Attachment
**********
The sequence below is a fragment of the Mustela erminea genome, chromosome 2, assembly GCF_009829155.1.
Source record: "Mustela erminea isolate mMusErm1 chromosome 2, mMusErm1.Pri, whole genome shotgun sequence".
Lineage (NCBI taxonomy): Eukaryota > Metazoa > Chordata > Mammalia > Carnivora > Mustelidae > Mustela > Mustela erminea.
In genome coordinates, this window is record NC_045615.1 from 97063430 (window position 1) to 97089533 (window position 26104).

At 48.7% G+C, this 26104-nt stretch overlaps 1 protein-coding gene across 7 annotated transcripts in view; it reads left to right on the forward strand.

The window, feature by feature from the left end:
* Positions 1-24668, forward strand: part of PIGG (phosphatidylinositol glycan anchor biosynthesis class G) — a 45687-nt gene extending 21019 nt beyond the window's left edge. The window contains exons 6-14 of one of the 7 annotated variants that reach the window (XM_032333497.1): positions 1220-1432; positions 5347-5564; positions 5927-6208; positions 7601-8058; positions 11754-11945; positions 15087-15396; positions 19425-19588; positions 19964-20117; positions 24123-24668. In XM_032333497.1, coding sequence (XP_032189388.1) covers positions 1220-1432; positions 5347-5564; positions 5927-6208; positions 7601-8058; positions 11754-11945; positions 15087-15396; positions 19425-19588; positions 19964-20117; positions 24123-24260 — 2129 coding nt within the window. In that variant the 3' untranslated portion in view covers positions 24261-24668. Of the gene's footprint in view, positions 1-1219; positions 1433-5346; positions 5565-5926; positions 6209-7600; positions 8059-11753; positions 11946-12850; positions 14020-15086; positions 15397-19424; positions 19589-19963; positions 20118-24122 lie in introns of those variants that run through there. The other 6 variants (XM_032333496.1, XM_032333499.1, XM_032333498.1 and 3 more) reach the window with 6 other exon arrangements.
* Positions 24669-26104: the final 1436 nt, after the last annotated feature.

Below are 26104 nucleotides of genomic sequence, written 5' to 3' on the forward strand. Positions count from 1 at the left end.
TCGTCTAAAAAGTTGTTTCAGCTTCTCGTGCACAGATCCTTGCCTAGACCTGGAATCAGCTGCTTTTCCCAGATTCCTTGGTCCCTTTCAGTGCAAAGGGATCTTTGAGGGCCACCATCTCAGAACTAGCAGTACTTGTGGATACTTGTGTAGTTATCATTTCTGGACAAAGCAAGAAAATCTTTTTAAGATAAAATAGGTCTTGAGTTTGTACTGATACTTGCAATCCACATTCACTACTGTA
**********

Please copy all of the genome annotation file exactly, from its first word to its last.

The sequence below is a fragment of the Mustela erminea genome, chromosome 2, assembly GCF_009829155.1.
Source record: "Mustela erminea isolate mMusErm1 chromosome 2, mMusErm1.Pri, whole genome shotgun sequence".
Lineage (NCBI taxonomy): Eukaryota > Metazoa > Chordata > Mammalia > Carnivora > Mustelidae > Mustela > Mustela erminea.
In genome coordinates, this window is record NC_045615.1 from 97063430 (window position 1) to 97089533 (window position 26104).

At 48.7% G+C, this 26104-nt stretch overlaps 1 protein-coding gene across 7 annotated transcripts in view; it reads left to right on the forward strand.

The window, feature by feature from the left end:
* Positions 1-24668, forward strand: part of PIGG (phosphatidylinositol glycan anchor biosynthesis class G) — a 45687-nt gene extending 21019 nt beyond the window's left edge. The window contains exons 6-14 of one of the 7 annotated variants that reach the window (XM_032333497.1): positions 1220-1432; positions 5347-5564; positions 5927-6208; positions 7601-8058; positions 11754-11945; positions 15087-15396; positions 19425-19588; positions 19964-20117; positions 24123-24668. In XM_032333497.1, coding sequence (XP_032189388.1) covers positions 1220-1432; positions 5347-5564; positions 5927-6208; positions 7601-8058; positions 11754-11945; positions 15087-15396; positions 19425-19588; positions 19964-20117; positions 24123-24260 — 2129 coding nt within the window. In that variant the 3' untranslated portion in view covers positions 24261-24668. Of the gene's footprint in view, positions 1-1219; positions 1433-5346; positions 5565-5926; positions 6209-7600; positions 8059-11753; positions 11946-12850; positions 14020-15086; positions 15397-19424; positions 19589-19963; positions 20118-24122 lie in introns of those variants that run through there. The other 6 variants (XM_032333496.1, XM_032333499.1, XM_032333498.1 and 3 more) reach the window with 6 other exon arrangements.
* Positions 24669-26104: the final 1436 nt, after the last annotated feature.

Below are 26104 nucleotides of genomic sequence, written 5' to 3' on the forward strand. Positions count from 1 at the left end.
TCGTCTAAAAAGTTGTTTCAGCTTCTCGTGCACAGATCCTTGCCTAGACCTGGAATCAGCTGCTTTTCCCAGATTCCTTGGTCCCTTTCAGTGCAAAGGGATCTTTGAGGGCCACCATCTCAGAACTAGCAGTACTTGTGGATACTTGTGTAGTTATCATTTCTGGACAAAGCAAGAAAATCTTTTTAAGATAAAATAGGTCTTGAGTTTGTACTGATACTTGCAATCCACATTCACTACTGTA